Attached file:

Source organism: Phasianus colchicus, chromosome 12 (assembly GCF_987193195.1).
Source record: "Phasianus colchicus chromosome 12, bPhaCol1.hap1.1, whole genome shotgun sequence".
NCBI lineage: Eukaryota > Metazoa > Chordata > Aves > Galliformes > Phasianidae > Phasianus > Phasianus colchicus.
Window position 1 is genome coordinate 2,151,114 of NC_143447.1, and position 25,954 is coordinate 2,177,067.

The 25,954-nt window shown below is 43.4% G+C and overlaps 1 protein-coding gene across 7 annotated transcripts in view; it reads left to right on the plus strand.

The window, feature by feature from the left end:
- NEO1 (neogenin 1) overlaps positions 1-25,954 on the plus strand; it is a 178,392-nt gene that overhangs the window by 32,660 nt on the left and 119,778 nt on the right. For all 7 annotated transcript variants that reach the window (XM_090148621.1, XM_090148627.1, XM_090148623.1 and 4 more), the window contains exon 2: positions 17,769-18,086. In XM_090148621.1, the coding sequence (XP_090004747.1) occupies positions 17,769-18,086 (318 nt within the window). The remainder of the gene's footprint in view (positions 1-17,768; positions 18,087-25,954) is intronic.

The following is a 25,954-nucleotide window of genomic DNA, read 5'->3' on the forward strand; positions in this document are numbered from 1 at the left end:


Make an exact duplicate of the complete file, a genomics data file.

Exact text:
Source organism: Phasianus colchicus, chromosome 12 (assembly GCF_987193195.1).
Source record: "Phasianus colchicus chromosome 12, bPhaCol1.hap1.1, whole genome shotgun sequence".
NCBI lineage: Eukaryota > Metazoa > Chordata > Aves > Galliformes > Phasianidae > Phasianus > Phasianus colchicus.
Window position 1 is genome coordinate 2,151,114 of NC_143447.1, and position 25,954 is coordinate 2,177,067.

The 25,954-nt window shown below is 43.4% G+C and overlaps 1 protein-coding gene across 7 annotated transcripts in view; it reads left to right on the plus strand.

The window, feature by feature from the left end:
- NEO1 (neogenin 1) overlaps positions 1-25,954 on the plus strand; it is a 178,392-nt gene that overhangs the window by 32,660 nt on the left and 119,778 nt on the right. For all 7 annotated transcript variants that reach the window (XM_090148621.1, XM_090148627.1, XM_090148623.1 and 4 more), the window contains exon 2: positions 17,769-18,086. In XM_090148621.1, the coding sequence (XP_090004747.1) occupies positions 17,769-18,086 (318 nt within the window). The remainder of the gene's footprint in view (positions 1-17,768; positions 18,087-25,954) is intronic.

The following is a 25,954-nucleotide window of genomic DNA, read 5'->3' on the forward strand; positions in this document are numbered from 1 at the left end: